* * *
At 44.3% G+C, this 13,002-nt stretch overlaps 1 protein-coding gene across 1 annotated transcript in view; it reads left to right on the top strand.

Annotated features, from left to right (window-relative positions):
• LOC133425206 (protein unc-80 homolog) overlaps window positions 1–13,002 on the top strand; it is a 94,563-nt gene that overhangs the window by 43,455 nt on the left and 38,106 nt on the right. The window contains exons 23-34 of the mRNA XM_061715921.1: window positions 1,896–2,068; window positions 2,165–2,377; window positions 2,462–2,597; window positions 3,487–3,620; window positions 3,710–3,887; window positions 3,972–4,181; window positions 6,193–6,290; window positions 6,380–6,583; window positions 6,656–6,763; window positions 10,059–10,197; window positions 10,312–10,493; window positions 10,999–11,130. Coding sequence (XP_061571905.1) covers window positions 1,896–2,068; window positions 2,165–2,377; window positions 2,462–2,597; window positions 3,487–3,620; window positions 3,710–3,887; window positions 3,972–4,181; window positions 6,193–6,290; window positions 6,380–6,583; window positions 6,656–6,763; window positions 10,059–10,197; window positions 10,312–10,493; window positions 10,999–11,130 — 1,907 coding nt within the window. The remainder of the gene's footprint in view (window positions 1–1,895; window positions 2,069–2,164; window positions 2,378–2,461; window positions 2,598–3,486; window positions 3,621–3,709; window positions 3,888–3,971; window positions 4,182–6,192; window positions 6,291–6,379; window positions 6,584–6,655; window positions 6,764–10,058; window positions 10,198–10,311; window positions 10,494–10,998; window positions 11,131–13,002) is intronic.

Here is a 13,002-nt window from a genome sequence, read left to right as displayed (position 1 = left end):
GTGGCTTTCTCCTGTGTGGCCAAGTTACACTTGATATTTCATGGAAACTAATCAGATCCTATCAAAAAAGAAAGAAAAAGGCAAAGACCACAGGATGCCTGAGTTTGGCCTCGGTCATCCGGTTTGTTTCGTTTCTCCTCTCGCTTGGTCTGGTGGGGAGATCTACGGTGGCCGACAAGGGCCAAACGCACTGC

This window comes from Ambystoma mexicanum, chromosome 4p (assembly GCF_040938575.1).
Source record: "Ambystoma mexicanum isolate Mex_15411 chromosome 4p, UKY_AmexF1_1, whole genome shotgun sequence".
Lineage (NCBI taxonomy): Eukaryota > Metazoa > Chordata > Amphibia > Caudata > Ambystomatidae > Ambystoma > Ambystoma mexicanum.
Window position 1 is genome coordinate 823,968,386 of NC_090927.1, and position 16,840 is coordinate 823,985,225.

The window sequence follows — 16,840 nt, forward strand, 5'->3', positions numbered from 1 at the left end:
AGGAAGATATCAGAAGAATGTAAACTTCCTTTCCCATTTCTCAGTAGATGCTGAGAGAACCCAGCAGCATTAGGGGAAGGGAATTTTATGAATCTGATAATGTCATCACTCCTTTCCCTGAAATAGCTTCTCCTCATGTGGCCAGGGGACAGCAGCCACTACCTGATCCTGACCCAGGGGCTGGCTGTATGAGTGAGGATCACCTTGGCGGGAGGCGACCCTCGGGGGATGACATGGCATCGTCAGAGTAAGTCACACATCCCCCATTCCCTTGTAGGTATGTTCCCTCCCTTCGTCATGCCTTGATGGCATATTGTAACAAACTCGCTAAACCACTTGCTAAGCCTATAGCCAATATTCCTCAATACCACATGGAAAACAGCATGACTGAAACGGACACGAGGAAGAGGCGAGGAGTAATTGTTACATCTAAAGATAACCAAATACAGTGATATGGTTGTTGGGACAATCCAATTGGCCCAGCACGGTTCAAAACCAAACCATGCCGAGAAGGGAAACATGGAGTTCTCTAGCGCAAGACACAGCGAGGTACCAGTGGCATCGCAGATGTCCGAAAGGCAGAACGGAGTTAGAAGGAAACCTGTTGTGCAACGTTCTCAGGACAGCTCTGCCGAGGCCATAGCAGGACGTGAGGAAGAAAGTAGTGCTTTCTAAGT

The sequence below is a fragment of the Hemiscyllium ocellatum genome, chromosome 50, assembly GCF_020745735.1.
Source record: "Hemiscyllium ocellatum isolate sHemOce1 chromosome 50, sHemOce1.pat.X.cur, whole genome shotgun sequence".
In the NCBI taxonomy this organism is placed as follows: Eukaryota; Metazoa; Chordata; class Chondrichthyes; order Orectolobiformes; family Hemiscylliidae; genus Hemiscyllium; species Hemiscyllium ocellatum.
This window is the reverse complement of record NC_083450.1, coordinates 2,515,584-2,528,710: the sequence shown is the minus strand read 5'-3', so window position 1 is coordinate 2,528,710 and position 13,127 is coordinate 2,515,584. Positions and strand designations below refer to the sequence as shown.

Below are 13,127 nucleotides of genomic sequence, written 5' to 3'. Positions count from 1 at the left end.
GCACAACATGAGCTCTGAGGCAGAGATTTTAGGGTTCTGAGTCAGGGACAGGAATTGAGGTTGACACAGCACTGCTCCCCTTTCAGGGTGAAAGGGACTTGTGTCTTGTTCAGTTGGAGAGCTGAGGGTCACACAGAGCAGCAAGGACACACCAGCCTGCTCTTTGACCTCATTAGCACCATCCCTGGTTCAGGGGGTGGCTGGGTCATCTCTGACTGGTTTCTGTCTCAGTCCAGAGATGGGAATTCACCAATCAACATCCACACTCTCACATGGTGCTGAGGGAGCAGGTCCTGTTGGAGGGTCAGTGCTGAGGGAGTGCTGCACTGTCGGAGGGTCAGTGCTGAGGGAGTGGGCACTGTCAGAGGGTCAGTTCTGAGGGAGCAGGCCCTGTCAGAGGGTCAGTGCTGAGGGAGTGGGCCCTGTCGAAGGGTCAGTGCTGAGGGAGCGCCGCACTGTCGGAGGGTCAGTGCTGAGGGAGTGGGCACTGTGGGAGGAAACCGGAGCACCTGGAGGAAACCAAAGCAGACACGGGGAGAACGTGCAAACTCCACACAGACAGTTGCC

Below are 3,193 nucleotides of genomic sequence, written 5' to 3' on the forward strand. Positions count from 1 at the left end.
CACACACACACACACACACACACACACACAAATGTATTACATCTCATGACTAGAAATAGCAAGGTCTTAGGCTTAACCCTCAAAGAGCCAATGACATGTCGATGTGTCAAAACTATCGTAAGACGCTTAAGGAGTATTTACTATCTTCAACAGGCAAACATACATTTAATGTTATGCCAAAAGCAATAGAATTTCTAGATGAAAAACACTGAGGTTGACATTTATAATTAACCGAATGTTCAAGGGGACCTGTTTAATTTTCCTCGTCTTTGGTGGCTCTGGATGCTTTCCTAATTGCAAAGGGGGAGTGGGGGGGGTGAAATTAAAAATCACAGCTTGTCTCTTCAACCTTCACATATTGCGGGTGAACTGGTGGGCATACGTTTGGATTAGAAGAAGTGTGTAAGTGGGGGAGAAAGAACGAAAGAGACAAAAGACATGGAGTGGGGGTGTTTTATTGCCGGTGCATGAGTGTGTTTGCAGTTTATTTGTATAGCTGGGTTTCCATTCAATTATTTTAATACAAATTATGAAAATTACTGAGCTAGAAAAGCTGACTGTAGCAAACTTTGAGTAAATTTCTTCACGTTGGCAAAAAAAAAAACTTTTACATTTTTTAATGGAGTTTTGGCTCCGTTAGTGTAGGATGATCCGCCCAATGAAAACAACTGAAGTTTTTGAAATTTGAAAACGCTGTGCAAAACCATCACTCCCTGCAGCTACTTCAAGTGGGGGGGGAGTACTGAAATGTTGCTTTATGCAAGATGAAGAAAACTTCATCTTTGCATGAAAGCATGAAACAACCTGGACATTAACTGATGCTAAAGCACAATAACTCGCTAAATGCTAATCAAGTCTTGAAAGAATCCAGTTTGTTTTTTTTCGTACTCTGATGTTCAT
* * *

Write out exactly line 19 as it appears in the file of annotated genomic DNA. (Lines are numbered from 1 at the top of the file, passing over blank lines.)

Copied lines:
CACACACACACACACACACACACACACACAAATGTATTACATCTCATGACTAGAAATAGCAAGGTCTTAGGCTTAACCCTCAAAGAGCCAATGACATGTCGATGTGTCAAAACTATCGTAAGACGCTTAAGGAGTATTTACTATCTTCAACAGGCAAACATACATTTAATGTTATGCCAAAAGCAATAGAATTTCTAGATGAAAAACACTGAGGTTGACATTTATAATTAACCGAATGTTCAAGGGGACCTGTTTAATTTTCCTCGTCTTTGGTGGCTCTGGATGCTTTCCTAATTGCAAAGGGGGAGTGGGGGGGGTGAAATTAAAAATCACAGCTTGTCTCTTCAACCTTCACATATTGCGGGTGAACTGGTGGGCATACGTTTGGATTAGAAGAAGTGTGTAAGTGGGGGAGAAAGAACGAAAGAGACAAAAGACATGGAGTGGGGGTGTTTTATTGCCGGTGCATGAGTGTGTTTGCAGTTTATTTGTATAGCTGGGTTTCCATTCAATTATTTTAATACAAATTATGAAAATTACTGAGCTAGAAAAGCTGACTGTAGCAAACTTTGAGTAAATTTCTTCACGTTGGCAAAAAAAAAAACTTTTACATTTTTTAATGGAGTTTTGGCTCCGTTAGTGTAGGATGATCCGCCCAATGAAAACAACTGAAGTTTTTGAAATTTGAAAACGCTGTGCAAAACCATCACTCCCTGCAGCTACTTCAAGTGGGGGGGGAGTACTGAAATGTTGCTTTATGCAAGATGAAGAAAACTTCATCTTTGCATGAAAGCATGAAACAACCTGGACATTAACTGATGCTAAAGCACAATAACTCGCTAAATGCTAATCAAGTCTTGAAAGAATCCAGTTTGTTTTTTTTCGTACTCTGATGTTCAT